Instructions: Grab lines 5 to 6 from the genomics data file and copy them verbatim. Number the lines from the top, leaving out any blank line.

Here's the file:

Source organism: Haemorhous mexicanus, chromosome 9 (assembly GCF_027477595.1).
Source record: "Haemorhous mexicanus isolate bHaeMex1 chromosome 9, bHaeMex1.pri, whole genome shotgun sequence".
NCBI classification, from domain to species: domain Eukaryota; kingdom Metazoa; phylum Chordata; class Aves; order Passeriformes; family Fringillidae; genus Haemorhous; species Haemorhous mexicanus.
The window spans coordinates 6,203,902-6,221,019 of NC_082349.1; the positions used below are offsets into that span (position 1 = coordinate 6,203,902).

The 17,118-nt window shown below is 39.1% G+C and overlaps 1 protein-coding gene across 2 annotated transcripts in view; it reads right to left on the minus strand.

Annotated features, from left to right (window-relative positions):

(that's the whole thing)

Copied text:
The 17,118-nt window shown below is 39.1% G+C and overlaps 1 protein-coding gene across 2 annotated transcripts in view; it reads right to left on the minus strand.

Annotated features, from left to right (window-relative positions):